#GoodnightOppy

“My battery is low and it is getting dark” made nerds everywhere get a bit weepy last month. However, as Scott Manley explained in his video, Opportunity never actually sent a message with those words. The data in transmissions NASA received showed that Opportunity’s batteries were indeed low (the solar panels were only generating 22 W-hrs a day) and the sky was getting dark . . .

. . . On the 13th of February 2019 NASA declared Opportunity's mission as complete. Considering it was originally a 90 sol mission (92 Earth days) back in 2004, he's not had a bad run! In fact Opportunity managed to travel over 45 km during his lifetime. I know I'm referring to Opportunity as 'he', as if Opportunity were sentient, when he is in fact a robot. Similarly we talk about NASA's loss of communication with Opportunity, and the fact Opportunity has probably long run out of energy, as a death, like it were a person who had died. But I can't bring myself to say 'just a robot'. He has sent so many amazing images that have inspired people. There is a clip of Mars' blue sunset which came from Opportunity. Not only is it stunning and fuels the imagination about living on Mars, but it has educational value. It is fantastic for demonstrating Rayleigh Scattering and teaching why the sky on Earth is blue, for example. The mission wasn't just about pretty pictures and sunsets though; Opportunity sent information about the geology and climate of Mars. If you're interested in the details, there is a Wikipedia article on Opportunity's mission timeline.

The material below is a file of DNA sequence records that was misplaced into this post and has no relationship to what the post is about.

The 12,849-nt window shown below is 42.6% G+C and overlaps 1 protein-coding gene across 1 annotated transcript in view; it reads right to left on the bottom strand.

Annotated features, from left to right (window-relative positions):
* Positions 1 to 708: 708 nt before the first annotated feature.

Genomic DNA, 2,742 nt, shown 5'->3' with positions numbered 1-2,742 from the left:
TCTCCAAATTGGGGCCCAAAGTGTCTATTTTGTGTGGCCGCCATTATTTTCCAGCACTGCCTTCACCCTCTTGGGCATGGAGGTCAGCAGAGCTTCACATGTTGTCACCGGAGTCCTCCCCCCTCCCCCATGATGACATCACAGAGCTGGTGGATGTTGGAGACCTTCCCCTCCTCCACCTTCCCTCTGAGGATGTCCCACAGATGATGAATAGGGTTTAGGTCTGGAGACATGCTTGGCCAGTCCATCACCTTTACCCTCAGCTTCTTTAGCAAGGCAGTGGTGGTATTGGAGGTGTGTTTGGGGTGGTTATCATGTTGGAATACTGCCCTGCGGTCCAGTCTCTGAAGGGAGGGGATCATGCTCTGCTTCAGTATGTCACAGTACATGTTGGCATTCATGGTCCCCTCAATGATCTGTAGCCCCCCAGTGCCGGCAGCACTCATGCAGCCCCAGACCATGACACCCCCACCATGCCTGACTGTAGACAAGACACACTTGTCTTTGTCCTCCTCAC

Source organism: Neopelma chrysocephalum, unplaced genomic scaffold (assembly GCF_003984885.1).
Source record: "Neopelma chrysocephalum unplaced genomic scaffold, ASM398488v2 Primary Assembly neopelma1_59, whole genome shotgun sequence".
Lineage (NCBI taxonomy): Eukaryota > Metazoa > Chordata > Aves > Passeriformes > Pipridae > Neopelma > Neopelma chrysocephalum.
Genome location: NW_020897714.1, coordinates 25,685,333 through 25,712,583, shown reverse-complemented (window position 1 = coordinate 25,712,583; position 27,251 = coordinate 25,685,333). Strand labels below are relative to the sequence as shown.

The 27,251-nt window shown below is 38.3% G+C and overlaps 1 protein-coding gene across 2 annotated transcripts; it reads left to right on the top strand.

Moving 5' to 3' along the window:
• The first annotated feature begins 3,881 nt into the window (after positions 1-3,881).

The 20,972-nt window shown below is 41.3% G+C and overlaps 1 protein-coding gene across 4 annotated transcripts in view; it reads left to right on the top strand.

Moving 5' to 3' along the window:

I don't see how there's anything wrong with anthropomorphising a robot. Anthropomorphism is a useful teaching tool and how can you not humanise these adorable rovers? Some people take it little far, such as the guy who decided to get a tattoo with the poetic last words of Opportunity. Sadly, he (or the tattoo artist) seems to think all rovers look the same — as it's actually an image of Curiosity!

I'll leave you with the blue sunset: